The late businessman Ben Goi made it a point to remember the birthdays of all his friends, sending them greetings by text messaging even when he was travelling.
Once, he even got a friend a birthday cake for a surprise party when he realised it was missing one, said Mr Christopher Sin, 47, sharing anecdotes about his friend of 25 years.
Mr Sin, a manager in the semiconductor industry, described Mr Goi as a man without airs despite being the son of a Singapore billionaire.
"We are from different backgrounds but he doesn't care where you're from. If he calls you a friend, you're his equal," said Mr Sin, adding that Mr Goi would affectionately call him dai lo, or big brother in Cantonese. "He was someone who showed his love through his actions. Whatever kindness you showed him, he would repay you 10 times."
Mr Sin was among over 100 family members and friends who paid their last respects yesterday morning to Mr Goi, the youngest of Popiah King Sam Goi's four children. The family declined to be interviewed.
Mr Ben Goi was chief operating officer of Tee Yih Jia, a food manufacturing business which his father expanded from a manufacturer of popiah (spring roll) skin into a global Asian food company. He was 43 when he died of a stroke in Kuala Lumpur, Malaysia, on Sunday.
His casket left for Mandai Crematorium at about 9.30am yesterday. Mourners could be seen sobbing as they accompanied the cortege out of the family's Bukit Timah home.
In his eulogy at Mandai, Mr Sam Goi said in Mandarin: "I hope my youngest son can have a happy life in heaven as he did in life. I must thank everyone for coming to my place and sending him off. I'm glad so many people will think of him. He must feel very happy on his way to heaven."
He also thanked everyone who paid their respects over the Chinese New Year period, including politicians. Foreign Minister Vivian Balakrishnan was among those seen speaking with Mr Sam Goi at the family home yesterday. On Monday, Finance Minister Heng Swee Keat, Environment and Water Resources Minister Masagos Zulkifli and Manpower Minister Josephine Teo, as well as former foreign minister George Yeo, were seen at the wake.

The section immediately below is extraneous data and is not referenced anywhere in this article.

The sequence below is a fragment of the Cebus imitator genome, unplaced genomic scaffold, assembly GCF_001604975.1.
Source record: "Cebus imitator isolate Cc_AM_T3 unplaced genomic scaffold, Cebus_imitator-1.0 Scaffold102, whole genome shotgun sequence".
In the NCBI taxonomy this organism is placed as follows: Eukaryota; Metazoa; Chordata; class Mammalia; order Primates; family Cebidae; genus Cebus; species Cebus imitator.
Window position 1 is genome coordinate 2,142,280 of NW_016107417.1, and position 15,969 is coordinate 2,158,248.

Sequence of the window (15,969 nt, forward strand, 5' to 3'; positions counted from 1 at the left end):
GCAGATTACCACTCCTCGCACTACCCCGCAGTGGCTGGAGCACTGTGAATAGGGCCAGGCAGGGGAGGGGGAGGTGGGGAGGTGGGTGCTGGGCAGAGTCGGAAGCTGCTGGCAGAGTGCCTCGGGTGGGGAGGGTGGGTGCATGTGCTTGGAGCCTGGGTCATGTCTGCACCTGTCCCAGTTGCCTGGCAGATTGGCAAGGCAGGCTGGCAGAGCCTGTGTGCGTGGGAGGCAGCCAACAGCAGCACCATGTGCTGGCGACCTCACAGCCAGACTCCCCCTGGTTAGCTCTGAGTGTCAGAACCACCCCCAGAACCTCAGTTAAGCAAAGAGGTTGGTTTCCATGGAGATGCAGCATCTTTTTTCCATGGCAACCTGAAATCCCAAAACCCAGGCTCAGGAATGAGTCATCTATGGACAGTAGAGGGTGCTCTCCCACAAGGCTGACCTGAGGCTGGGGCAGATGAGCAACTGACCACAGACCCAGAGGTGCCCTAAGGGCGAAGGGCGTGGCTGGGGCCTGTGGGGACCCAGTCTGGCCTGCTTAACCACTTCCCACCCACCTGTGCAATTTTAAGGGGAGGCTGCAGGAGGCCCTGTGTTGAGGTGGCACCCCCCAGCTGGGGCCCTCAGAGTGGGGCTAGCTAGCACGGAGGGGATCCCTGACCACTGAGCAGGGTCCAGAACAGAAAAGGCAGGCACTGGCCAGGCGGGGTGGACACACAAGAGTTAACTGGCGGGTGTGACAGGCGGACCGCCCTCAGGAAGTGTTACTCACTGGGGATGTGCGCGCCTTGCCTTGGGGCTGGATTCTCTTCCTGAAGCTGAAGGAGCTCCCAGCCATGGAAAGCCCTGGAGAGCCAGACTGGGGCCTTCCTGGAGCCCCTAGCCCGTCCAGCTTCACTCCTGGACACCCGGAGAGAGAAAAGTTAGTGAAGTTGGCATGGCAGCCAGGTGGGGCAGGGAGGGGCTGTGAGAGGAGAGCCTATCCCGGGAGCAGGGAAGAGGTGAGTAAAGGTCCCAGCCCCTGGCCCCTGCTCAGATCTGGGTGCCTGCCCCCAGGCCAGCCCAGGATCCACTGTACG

Mr Sam Goi, who is also executive chairman of listed developer GSH Corp, was on several government committees and active in grassroots work. He recently stepped down as chairman of the Ulu Pandan Citizens Consultative Committee. He was No. 14 on Forbes' Singapore's 50 Richest list last year, with an estimated fortune of US$1.8 billion (S$2.4 billion).
Singapore actors including Terence Cao, Chew Chor Meng and Zhu Houren were spotted at the wake.
His sister, Ms Laureen Goi, the second of Mr Sam Goi's four children, told Shin Min Daily News on Tuesday that her brother was in KL to visit his wife's family for Chinese New Year. He was there with his wife, son and maid.
Last Saturday night, he suffered an intense headache and asked his wife to call an ambulance. Doctors at the hospital tried to save him but he died at 4am on Sunday. The family had been due to return to Singapore on Sunday afternoon.
Yesterday, Ms Goi choked up while delivering her eulogy. Referring to Ms Lee, she said: "Mei Leng, you are part of the family. We will take care of you even when Ben is not around. Papa and Mama, he will want us to be happy. Let this go, and have strength going forward."
Ms Lee sobbed after placing flowers on her husband's casket. She later turned away from the crowd to compose herself. During the cremation service, she was heard crying out in Mandarin: "Goodbye, hubby, goodbye. I will take care of your parents. Let's meet again in heaven."
• Additional reporting by Timothy Goh